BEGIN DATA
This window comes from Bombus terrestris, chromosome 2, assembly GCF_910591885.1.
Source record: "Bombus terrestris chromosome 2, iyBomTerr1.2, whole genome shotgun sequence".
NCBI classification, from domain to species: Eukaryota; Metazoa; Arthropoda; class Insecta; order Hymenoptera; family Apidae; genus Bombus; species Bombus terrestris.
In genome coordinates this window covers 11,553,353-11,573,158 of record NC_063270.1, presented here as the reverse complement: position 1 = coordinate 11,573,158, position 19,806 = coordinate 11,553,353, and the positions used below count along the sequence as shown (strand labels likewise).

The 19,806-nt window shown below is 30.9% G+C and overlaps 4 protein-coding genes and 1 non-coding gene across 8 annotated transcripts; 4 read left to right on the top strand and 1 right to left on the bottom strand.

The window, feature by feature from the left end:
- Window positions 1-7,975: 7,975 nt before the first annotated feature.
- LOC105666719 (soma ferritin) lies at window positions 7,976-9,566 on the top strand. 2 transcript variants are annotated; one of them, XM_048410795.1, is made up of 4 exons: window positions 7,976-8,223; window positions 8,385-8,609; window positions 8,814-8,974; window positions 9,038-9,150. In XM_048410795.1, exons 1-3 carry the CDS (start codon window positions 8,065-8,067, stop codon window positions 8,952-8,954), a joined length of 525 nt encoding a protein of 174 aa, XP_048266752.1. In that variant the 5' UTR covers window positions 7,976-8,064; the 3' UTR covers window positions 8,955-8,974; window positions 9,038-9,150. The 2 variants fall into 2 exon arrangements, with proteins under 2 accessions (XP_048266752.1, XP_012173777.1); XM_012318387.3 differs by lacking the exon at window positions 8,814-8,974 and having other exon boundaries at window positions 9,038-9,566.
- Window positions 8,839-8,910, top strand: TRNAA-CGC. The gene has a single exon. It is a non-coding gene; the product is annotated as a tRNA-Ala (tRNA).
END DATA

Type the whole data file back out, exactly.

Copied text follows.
This window comes from Bombus terrestris, chromosome 2, assembly GCF_910591885.1.
Source record: "Bombus terrestris chromosome 2, iyBomTerr1.2, whole genome shotgun sequence".
NCBI classification, from domain to species: Eukaryota; Metazoa; Arthropoda; class Insecta; order Hymenoptera; family Apidae; genus Bombus; species Bombus terrestris.
In genome coordinates this window covers 11,553,353-11,573,158 of record NC_063270.1, presented here as the reverse complement: position 1 = coordinate 11,573,158, position 19,806 = coordinate 11,553,353, and the positions used below count along the sequence as shown (strand labels likewise).

The 19,806-nt window shown below is 30.9% G+C and overlaps 4 protein-coding genes and 1 non-coding gene across 8 annotated transcripts; 4 read left to right on the top strand and 1 right to left on the bottom strand.

The window, feature by feature from the left end:
- Window positions 1-7,975: 7,975 nt before the first annotated feature.
- LOC105666719 (soma ferritin) lies at window positions 7,976-9,566 on the top strand. 2 transcript variants are annotated; one of them, XM_048410795.1, is made up of 4 exons: window positions 7,976-8,223; window positions 8,385-8,609; window positions 8,814-8,974; window positions 9,038-9,150. In XM_048410795.1, exons 1-3 carry the CDS (start codon window positions 8,065-8,067, stop codon window positions 8,952-8,954), a joined length of 525 nt encoding a protein of 174 aa, XP_048266752.1. In that variant the 5' UTR covers window positions 7,976-8,064; the 3' UTR covers window positions 8,955-8,974; window positions 9,038-9,150. The 2 variants fall into 2 exon arrangements, with proteins under 2 accessions (XP_048266752.1, XP_012173777.1); XM_012318387.3 differs by lacking the exon at window positions 8,814-8,974 and having other exon boundaries at window positions 9,038-9,566.
- Window positions 8,839-8,910, top strand: TRNAA-CGC. The gene has a single exon. It is a non-coding gene; the product is annotated as a tRNA-Ala (tRNA).